Rotary compressors are known in which a cylindrical rotor carrying radial vanes is mounted in a cylindrical chamber with the axis of the rotor offset from the axis of the chamber to provide compartments which are of reduced volume as the rotor rotates so that gas taken in at an inlet port is discharged under pressure at an outlet port. The active arc of compression in such devices is customarily less than 180 degrees.
A second type of compressor is known as exemplified by Edwards U.S. Pat. No. 4,088,426 in which the wall of the chamber is fully elliptical and in which the arc of compression is on the order of 90 degrees or less.
It is the primary object of the present invention to provide a compressor of the radial vane type in which the chamber in which the rotor operates has an inlet side which is of substantially elliptical profile and an outlet side which is of substantially circular profile, the two portions being smoothly continuous to provide an active arc of compression which may exceed 180 degrees.
It is a related object to provide a compressor of the rotary vane type which can be operated at a high pressure ratio with a high through-put, that is, mass per unit time, of the compressed gas.
It is an object of the invention to provide a compressor of the radial type which not only has a large arc of compression but in which the compression occurs uniformly and smoothly throughout the arc. By choosing an elliptical profile having a sufficient degree of eccentricity, an initially high volumetric ratio of compression is achieved while the gas is cool and at low pressure, and by employing a circular profile on the outlet side a low convergence or "ramp" angle is produced enabling final compression of the heated gas to high pressure at relatively high mechanical advantage. This distributes the torque load more or less evenly throughout the entire arc of compression. In this connection it is an object to provide a compressor of the radial vane type in which compression to high pressure occurs so evenly and progressively as to reduce peak bearing loads as well as vane and other types of friction.
It is another object to provide a high pressure compressor of the vane type in which there is a low pressure differential across individual vanes thereby minimizing leakage and bringing about a high degree of volumetric efficiency.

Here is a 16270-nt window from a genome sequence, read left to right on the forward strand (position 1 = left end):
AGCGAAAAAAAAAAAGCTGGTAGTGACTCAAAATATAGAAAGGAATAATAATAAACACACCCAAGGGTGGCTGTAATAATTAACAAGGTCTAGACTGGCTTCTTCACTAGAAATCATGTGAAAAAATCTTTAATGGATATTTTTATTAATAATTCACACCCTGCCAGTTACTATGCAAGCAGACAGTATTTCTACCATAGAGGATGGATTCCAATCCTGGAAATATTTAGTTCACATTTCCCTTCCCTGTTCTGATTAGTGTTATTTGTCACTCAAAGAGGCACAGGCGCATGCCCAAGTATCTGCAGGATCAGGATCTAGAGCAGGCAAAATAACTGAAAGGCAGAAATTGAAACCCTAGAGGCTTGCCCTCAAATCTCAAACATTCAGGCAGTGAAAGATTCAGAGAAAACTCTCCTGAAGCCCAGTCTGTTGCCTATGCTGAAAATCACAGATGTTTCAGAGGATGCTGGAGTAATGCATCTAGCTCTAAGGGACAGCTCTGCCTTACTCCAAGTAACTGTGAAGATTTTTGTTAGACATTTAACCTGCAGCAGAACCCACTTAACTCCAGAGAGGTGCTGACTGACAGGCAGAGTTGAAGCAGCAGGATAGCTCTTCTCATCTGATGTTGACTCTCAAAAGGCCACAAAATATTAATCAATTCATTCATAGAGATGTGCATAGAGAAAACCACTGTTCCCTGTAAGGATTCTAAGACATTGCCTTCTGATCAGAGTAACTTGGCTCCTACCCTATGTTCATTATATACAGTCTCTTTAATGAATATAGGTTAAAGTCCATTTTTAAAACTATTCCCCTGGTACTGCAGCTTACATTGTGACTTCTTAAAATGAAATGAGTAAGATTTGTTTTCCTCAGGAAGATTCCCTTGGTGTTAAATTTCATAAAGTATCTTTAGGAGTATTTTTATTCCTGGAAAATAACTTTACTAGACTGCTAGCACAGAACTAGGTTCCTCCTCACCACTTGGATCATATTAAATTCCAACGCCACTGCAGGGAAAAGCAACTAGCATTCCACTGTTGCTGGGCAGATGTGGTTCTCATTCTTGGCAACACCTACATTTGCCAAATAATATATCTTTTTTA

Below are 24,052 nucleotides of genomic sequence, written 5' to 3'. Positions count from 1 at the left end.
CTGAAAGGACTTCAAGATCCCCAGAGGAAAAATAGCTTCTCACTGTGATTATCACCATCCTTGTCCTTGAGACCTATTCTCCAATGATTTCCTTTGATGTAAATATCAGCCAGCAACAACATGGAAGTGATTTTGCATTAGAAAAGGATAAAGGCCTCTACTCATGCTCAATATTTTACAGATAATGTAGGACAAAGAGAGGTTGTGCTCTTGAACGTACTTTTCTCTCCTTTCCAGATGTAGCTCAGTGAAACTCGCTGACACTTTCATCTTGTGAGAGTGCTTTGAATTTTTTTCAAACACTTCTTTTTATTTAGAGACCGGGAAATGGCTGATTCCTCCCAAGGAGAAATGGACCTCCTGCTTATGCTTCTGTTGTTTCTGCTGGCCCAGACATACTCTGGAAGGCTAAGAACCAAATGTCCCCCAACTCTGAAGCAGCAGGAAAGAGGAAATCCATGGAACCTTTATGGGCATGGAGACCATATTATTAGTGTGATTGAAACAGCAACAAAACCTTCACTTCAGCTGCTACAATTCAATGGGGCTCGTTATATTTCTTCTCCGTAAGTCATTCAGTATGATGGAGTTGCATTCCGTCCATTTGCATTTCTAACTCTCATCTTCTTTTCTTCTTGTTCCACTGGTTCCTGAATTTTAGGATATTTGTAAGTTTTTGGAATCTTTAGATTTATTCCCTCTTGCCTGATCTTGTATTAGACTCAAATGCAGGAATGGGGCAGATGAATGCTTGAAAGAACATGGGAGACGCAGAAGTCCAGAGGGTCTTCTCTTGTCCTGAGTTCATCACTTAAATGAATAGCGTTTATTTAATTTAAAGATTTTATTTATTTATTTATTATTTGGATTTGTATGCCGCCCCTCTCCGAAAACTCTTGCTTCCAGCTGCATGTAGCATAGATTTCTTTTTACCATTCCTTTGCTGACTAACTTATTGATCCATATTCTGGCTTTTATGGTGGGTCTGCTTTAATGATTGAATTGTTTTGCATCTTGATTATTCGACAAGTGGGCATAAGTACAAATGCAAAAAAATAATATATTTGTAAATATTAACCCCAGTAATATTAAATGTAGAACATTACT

It is yet another object of the invention to provide a radial vane compressor in which the particular geometry permits large port flow areas thereby bringing about high flow efficiency, with the gas being aspirated and discharged with a minimum amount of wire drawing or turbulence.
It is still another object of the invention to provide a rotary vane compressor which can be efficiently constructed using a minimum number of vanes for example six vanes, while preserving a large port area and reducing energy dissipated in vane friction.
It is still another object of the invention to provide a compressor of the radial vane type in which the vanes are maintained in the extended position solely by means of centrifugal force and which permits operation, without loss of vane engagement, at extremely low speeds. This feature is of particular advantage when the device is used in an automotive air conditioner where air conditioning is required even under conditions where the engine may be rotating at a slow idle speed.
It is an object of the invention in one of its aspects to provide a compressor of the radial vane type in which the pressure ratio may be changed conveniently and on an infinitely variable basis. This is accomplished by the motion of a sliding "shoe" or liner adjacent the output port and which is moved arcuately along the cylindrical surface to vary the effective position of the outlet port. It is therefore an object to provide a compressor of the radial vane type which is especially desirable for use in an air conditioning system with movement of the liner being utilized to bring about a corrective adjustment in the heat rate of the system.
It is a general object of the present invention to provide a compressor of the radial vane type which overcomes the disadvantages of the two configurations of prior art compressors alluded to above but which can be economically manufactured, particularly for automotive usage, and which provides reliable service, without necessity for maintenance, for long periods of time.
Other objects and advantages of the invention will become apparent upon reading the attached detailed description and upon reference to the drawings in which:
FIG. 1 is a vertical, transaxial section of the compressor constructed in accordance with the present invention as viewed along section line 1--1 in FIG. 2.
FIG. 2 is a section parallel to the axis as viewed along line 2--2 in FIG. 1.
FIG. 3 shows a typical vane and its supporting rollers in perspective.
FIG. 4 is a fragment showing vane clearance and based on FIG. 2.
FIG. 5 is a transaxial section taken along line 5--5 in FIG. 2 but diagrammatic to show the geometry of the construction as well as means at the outlet and inlet ports for varying the pressure ratio.
FIG. 6 is a fragment showing the pressure adjusting means as viewed along line 6--6 in FIG. 5.
FIG. 7 is a fragment showing use of a shiftable throttling plate or shutter at the inlet port to control the mass of gas entering each compartment.
FIG. 8 is a schematic diagram of a refrigeration system employing the present compressor with thermostatic control of the temperature.
While the invention has been described in connection with a preferred embodiment, it will be understood that we do not intend to be limited to the particular embodiment shown but intend, on the contrary, to cover the various alternative and equivalent forms of the invention included within the spirit and scope of the appended claims.